WASHINGTON — Sen. Mark Udall would like lawmakers to think twice before saying alright to legislation that might duplicate or overlap with an existing federal program or office.
After backing a package that raised taxes and delayed scheduled reductions in spending in January, the Colorado Democrat has co-sponsored a measure authored by Sen. Tom Coburn (R-Oklahoma) that would require the Congressional Research Service to conduct an analysis of legislation that creates a federal program or office to examine if it is redundant or similar to an existing entity.
“All too often, Congress focuses on creating new programs and regulations instead of updating existing programs or abolishing those that have outlived their purpose. This bipartisan, commonsense bill will help eliminate duplicative programs and ensure that lawmakers formally analyze possible duplication when they a bill or resolution,” Udall said in a statement.
Last month, the federal government’s internal watchdog found that the government might waste and duplicate as much as $95 billion a year through redundant programs.
The Government Accountability Office report described 31 areas in which federal programs overlap or duplicate or are fragmented with existing federal entities. It noted three federal offices oversee the inspection of catfish and nine federal agencies oversaw 82 wind-related initiatives in 2011.
Senate aides did not respond for comment, but the prospects for passage of the bill are uncertain. Similar versions of the legislation fell a few votes shy of the 67 needed for final passage in June 2011 and February 2012. Most of the Senate Democratic caucus voted no both times, so flipping some of those votes in the Democratic-controlled upper chamber is likely to be a challenge.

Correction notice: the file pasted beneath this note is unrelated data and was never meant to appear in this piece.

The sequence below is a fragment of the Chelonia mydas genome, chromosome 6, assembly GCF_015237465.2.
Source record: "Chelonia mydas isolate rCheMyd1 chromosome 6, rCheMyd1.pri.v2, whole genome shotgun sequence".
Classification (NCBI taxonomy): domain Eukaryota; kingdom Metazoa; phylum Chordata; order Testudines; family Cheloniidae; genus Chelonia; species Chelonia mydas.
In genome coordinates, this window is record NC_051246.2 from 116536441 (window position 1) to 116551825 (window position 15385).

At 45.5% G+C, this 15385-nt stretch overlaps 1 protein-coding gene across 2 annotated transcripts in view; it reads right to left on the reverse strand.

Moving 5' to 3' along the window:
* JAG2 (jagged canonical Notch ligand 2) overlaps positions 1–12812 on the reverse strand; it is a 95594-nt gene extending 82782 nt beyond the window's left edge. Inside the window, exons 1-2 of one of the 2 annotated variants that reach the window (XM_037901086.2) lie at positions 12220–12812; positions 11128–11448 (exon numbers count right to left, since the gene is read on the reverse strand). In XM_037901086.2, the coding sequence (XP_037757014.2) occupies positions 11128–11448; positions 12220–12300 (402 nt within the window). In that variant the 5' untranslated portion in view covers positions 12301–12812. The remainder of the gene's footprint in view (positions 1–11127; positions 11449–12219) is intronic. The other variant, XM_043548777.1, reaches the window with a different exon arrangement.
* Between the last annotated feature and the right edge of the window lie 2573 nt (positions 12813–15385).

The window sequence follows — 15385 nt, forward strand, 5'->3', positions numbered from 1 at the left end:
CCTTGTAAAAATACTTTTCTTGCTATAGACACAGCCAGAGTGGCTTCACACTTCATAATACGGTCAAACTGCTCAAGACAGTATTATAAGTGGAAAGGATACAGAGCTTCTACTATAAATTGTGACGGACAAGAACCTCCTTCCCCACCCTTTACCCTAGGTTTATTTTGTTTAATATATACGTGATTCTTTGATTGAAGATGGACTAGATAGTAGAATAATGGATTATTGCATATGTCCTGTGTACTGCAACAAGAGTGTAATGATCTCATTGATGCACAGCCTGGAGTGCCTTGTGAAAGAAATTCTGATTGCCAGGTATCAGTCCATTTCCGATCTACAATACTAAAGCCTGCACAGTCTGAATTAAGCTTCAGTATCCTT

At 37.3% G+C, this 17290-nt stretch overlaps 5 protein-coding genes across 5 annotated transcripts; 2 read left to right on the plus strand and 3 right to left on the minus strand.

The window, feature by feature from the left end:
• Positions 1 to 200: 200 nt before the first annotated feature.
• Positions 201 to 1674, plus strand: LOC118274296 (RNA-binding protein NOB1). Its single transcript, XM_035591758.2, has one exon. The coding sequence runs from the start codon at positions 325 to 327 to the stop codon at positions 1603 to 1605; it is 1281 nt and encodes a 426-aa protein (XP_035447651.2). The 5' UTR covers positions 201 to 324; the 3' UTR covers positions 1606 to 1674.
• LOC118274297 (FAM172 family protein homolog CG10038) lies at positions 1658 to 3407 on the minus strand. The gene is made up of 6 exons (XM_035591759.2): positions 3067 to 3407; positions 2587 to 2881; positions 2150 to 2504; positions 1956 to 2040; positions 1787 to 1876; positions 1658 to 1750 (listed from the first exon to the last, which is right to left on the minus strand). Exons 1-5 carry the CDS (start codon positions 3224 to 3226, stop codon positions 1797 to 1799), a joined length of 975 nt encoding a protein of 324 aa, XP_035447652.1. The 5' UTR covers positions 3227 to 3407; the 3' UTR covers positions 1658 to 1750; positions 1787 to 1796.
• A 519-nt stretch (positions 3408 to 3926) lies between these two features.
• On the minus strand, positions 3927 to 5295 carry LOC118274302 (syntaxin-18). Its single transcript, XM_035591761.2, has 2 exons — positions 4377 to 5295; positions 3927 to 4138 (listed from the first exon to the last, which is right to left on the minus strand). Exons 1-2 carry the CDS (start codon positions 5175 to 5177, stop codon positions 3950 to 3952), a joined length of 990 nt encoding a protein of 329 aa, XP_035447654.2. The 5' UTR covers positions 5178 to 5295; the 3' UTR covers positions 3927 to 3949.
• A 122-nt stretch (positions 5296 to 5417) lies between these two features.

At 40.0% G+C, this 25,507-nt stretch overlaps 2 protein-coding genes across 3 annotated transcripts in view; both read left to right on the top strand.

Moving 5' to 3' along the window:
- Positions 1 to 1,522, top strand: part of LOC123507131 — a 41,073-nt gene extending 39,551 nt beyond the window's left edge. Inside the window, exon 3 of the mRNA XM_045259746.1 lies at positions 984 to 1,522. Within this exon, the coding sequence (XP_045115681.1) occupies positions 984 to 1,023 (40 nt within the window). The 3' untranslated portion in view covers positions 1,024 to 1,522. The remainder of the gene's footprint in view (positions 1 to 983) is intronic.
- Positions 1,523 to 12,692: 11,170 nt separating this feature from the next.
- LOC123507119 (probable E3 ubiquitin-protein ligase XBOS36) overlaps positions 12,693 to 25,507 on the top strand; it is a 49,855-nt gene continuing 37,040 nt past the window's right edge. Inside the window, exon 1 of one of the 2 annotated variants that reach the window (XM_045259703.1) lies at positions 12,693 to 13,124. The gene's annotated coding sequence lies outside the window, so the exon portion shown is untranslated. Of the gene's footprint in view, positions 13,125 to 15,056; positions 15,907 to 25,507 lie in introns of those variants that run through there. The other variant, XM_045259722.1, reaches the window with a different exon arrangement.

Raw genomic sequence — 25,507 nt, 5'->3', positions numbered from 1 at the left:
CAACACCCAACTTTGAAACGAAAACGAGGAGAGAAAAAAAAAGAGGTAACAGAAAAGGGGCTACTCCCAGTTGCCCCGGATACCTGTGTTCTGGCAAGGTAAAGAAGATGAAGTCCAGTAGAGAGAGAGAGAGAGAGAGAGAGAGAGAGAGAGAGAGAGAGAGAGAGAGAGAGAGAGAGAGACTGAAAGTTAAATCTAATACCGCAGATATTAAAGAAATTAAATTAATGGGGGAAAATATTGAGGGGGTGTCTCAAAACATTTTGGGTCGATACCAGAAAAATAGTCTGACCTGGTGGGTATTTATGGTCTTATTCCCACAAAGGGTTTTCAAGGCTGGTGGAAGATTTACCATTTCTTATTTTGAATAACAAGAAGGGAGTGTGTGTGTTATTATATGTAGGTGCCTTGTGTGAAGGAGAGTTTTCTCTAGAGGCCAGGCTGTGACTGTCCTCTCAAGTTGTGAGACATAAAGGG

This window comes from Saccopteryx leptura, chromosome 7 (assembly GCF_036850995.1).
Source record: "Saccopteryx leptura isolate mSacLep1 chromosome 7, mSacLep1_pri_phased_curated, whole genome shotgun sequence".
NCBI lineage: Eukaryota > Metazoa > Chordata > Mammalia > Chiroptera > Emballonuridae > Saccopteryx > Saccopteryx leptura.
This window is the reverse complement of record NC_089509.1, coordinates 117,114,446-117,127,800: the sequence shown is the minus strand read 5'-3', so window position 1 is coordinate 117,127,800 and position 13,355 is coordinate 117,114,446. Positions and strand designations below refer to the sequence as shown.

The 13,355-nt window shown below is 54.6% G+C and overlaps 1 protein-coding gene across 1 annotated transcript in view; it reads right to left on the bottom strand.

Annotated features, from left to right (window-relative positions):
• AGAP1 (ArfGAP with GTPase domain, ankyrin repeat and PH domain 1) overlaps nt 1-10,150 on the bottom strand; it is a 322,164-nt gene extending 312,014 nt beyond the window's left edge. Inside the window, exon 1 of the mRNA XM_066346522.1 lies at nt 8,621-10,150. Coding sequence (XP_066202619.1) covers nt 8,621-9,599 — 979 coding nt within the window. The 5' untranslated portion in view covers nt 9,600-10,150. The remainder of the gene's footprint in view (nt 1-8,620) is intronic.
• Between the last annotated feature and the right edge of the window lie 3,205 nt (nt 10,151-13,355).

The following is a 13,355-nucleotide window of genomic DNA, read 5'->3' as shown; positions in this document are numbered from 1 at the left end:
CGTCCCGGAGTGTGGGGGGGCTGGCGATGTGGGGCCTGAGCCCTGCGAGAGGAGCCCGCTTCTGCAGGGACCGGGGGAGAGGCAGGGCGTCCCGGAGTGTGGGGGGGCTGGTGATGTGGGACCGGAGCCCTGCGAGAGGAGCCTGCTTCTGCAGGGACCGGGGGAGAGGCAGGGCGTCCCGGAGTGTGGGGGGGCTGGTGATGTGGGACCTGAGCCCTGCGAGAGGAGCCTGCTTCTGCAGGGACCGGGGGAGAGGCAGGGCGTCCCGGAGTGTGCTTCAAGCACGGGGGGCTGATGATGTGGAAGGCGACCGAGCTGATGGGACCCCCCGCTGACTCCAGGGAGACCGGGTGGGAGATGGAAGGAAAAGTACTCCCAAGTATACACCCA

Yet supporters of the bill expressed measured optimism that the legislation would pass the senate.
“I think we’ve got a good shot at it,” Udall said in a brief interview Tuesday, noting he plans to attach Senate Resolution 110 as an amendment to an underlying bill. He added that supporters may need to garner no more than 60 votes for final passage.
“(T)he only bad thing I can say about the proposal itself is that it wasn’t suggested 30 years ago. If lawmakers are tuned into reality, I should think an idea like this would sail through the chamber like a Mother’s Day resolution,” a Senate Republican aide said.
Democratic senators who opposed the 2011 version of the bill did not tip their hand as to their intentions if the Senate votes on the bill again.
“I don’t remember,” Dianne Feinstein of California said.
“I don’t think I did vote against it. Let me get back to you,” Mark Warner of Virginia said.
Udall’s alliance with Coburn is consistent with his pledge in January that his “number-one job” in the new Congress was to help get the government out the red, but comes just months after Udall’s vote in favor of a “fiscal-cliff package” that put off scheduled spending cuts and raised payroll taxes.
Udall’s “Senate twin,” Sen. Michael Bennet (D-Colo.) voted against raising taxes and delaying the spending cuts, a contrast that prompted the senior senator to make a round of weekend media appearances on national and Denver outlets to explain his vote.
Udall, who spent a decade in the House of Representatives before his 2008 election to the Senate, is seeking a second term in 2014.
Although a Public Policy Polling survey found that barely more than half of Coloradans approve of Udall’s performance, Republicans have yet to field a candidate to challenge him.
Coburn has emphasized saving government funds one billion dollars at a time, and while the federal government’s total debt is approaching $17 billion, the message has attracted its share of supporters.
“We need to do more with less,” Sen. Angus King, I-Maine, said in an interview Tuesday. “When I was governor, we put together a task force that saved $50 million (a year) by consolidating agencies.”